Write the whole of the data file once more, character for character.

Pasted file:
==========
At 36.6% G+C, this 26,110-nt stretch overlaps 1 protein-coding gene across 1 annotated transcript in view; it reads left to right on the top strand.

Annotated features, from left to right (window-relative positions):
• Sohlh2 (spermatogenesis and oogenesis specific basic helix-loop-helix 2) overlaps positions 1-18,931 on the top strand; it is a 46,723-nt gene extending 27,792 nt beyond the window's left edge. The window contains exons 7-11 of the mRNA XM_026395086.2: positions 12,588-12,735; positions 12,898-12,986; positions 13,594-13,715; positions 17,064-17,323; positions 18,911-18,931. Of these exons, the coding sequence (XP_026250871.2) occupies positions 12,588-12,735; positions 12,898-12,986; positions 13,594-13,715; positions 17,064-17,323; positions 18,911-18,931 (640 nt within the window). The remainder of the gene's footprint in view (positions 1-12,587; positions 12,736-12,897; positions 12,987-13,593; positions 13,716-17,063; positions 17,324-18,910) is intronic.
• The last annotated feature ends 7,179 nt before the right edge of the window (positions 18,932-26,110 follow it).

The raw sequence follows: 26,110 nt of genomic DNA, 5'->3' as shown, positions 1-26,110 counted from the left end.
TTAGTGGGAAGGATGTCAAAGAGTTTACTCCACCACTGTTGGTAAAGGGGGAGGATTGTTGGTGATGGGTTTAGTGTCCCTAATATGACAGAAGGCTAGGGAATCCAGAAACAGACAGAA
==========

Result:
At 36.6% G+C, this 26,110-nt stretch overlaps 1 protein-coding gene across 1 annotated transcript in view; it reads left to right on the top strand.

Annotated features, from left to right (window-relative positions):
• Sohlh2 (spermatogenesis and oogenesis specific basic helix-loop-helix 2) overlaps positions 1-18,931 on the top strand; it is a 46,723-nt gene extending 27,792 nt beyond the window's left edge. The window contains exons 7-11 of the mRNA XM_026395086.2: positions 12,588-12,735; positions 12,898-12,986; positions 13,594-13,715; positions 17,064-17,323; positions 18,911-18,931. Of these exons, the coding sequence (XP_026250871.2) occupies positions 12,588-12,735; positions 12,898-12,986; positions 13,594-13,715; positions 17,064-17,323; positions 18,911-18,931 (640 nt within the window). The remainder of the gene's footprint in view (positions 1-12,587; positions 12,736-12,897; positions 12,987-13,593; positions 13,716-17,063; positions 17,324-18,910) is intronic.
• The last annotated feature ends 7,179 nt before the right edge of the window (positions 18,932-26,110 follow it).

The raw sequence follows: 26,110 nt of genomic DNA, 5'->3' as shown, positions 1-26,110 counted from the left end.
TTAGTGGGAAGGATGTCAAAGAGTTTACTCCACCACTGTTGGTAAAGGGGGAGGATTGTTGGTGATGGGTTTAGTGTCCCTAATATGACAGAAGGCTAGGGAATCCAGAAACAGACAGAA